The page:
TRENTON – The Local Finance Board OK’d four Trenton-related applications Wednesday, including the $3 million for the hotel improvement work.
The four applications involved $12.9 million for various capital projects; $1.7 million for sewer improvements; $28.1 for water utility work; and $3 million for improvements to the Lafayette Yard Hotel.
Regarding the $12.9 million application, Bond Counsel Ed McManimon said Trenton has not had a general improvement bond ordinance before the board in three years.
The state has oversight over the capital city. Chairman Thomas Neff said that the city also will have to receive approval from the state monitor.
He also said that they will need detailed information in the future on some of the projects to ensure that more money is not being spent than necessary.
Regarding the hotel, McManimon said the city wants to improve hotel infrastructure as a byproduct of Marriott leaving and a new operator arriving.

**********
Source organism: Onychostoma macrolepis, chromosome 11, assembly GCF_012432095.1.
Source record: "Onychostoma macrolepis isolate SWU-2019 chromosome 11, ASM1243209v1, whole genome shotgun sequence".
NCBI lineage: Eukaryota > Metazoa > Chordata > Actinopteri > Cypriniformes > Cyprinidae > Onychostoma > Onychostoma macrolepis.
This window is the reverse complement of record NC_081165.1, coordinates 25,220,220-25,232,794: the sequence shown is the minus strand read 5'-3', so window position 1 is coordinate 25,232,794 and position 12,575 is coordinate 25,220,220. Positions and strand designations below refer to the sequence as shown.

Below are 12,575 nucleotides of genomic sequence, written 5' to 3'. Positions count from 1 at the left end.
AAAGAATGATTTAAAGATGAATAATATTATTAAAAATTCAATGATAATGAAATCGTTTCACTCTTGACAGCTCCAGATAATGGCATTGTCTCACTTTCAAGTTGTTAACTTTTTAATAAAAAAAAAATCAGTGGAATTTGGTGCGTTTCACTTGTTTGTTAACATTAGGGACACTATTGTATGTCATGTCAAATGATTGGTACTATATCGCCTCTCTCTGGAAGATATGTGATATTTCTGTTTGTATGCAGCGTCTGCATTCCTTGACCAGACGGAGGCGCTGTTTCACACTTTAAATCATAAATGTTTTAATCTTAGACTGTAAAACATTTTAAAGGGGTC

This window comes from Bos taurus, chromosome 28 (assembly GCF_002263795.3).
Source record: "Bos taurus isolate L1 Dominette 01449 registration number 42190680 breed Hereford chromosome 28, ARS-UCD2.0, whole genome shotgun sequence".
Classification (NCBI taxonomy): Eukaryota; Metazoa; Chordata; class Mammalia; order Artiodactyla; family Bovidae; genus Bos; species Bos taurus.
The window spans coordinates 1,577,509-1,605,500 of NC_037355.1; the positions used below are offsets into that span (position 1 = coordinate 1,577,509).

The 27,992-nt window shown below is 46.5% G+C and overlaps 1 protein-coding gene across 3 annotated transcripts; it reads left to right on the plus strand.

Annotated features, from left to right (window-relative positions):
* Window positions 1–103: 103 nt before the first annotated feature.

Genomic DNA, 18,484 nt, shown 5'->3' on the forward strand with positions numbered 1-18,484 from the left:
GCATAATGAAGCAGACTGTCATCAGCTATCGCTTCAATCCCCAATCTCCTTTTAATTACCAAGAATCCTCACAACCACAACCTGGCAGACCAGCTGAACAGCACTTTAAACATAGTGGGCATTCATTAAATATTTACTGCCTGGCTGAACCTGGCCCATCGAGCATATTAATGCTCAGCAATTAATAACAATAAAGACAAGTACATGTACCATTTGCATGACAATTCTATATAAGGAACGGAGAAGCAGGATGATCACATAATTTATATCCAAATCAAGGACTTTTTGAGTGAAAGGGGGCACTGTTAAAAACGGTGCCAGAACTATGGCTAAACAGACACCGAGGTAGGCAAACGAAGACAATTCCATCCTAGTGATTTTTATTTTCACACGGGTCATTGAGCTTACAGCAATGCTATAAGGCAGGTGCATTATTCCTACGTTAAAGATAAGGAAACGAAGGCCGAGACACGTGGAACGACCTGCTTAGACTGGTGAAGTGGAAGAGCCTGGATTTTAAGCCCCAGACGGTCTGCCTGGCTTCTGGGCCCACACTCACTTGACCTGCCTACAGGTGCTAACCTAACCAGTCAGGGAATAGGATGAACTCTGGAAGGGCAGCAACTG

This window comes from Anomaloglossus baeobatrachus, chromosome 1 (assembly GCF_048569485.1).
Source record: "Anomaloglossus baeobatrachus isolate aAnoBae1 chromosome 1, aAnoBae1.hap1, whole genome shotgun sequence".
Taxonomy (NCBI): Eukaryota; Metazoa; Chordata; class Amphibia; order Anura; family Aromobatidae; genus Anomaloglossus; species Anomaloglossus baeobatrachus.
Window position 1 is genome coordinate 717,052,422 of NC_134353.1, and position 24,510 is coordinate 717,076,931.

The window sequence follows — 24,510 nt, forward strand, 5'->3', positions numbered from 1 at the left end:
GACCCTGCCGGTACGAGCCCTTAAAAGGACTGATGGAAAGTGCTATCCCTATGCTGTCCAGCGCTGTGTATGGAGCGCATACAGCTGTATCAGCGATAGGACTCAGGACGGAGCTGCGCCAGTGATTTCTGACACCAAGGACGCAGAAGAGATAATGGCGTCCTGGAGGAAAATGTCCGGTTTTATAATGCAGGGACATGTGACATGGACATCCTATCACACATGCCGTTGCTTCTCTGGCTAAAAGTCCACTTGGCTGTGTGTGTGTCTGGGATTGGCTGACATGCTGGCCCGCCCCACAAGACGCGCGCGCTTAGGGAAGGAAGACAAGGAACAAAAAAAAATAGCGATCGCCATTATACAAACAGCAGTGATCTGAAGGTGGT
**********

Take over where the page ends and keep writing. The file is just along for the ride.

Parsippany-based Wyndham said its arrival is tied to these improvements, he told the board.
All of this is so that at some future point the hotel possibly could be sold to a private entity. The hotel was built as a public-private partnership, and only the city has power to sell it, McManimon said.
There is about $13 million in outstanding debt guaranteed by the city and the hotel does not generate enough revenue, he explained.
“The issue before this board is whether spending $3 million is throwing good money after bad,’’ he said.
“The goal was to create a vibrant energy around that hotel,’’ he said, and if this works it would be a better result than if the hotel failed.
The work includes guest room improvements, lobby work, sign changes, carpeting, computers, and more.
The hotel ceases to be a Marriott on Friday, but it will continue operating as an independent, the board was assured. Wyndham wants a capital city presence, but won’t come in and put its brand name on the facility before this $3 million is approved, the board was told.
Neff did say the hotel should do a better job going forward of keeping the board and the Economic Development Authority apprised of developments.
The City Council still has to take action on the proposal, and the state monitor would have oversight responsibility as the process moves forward.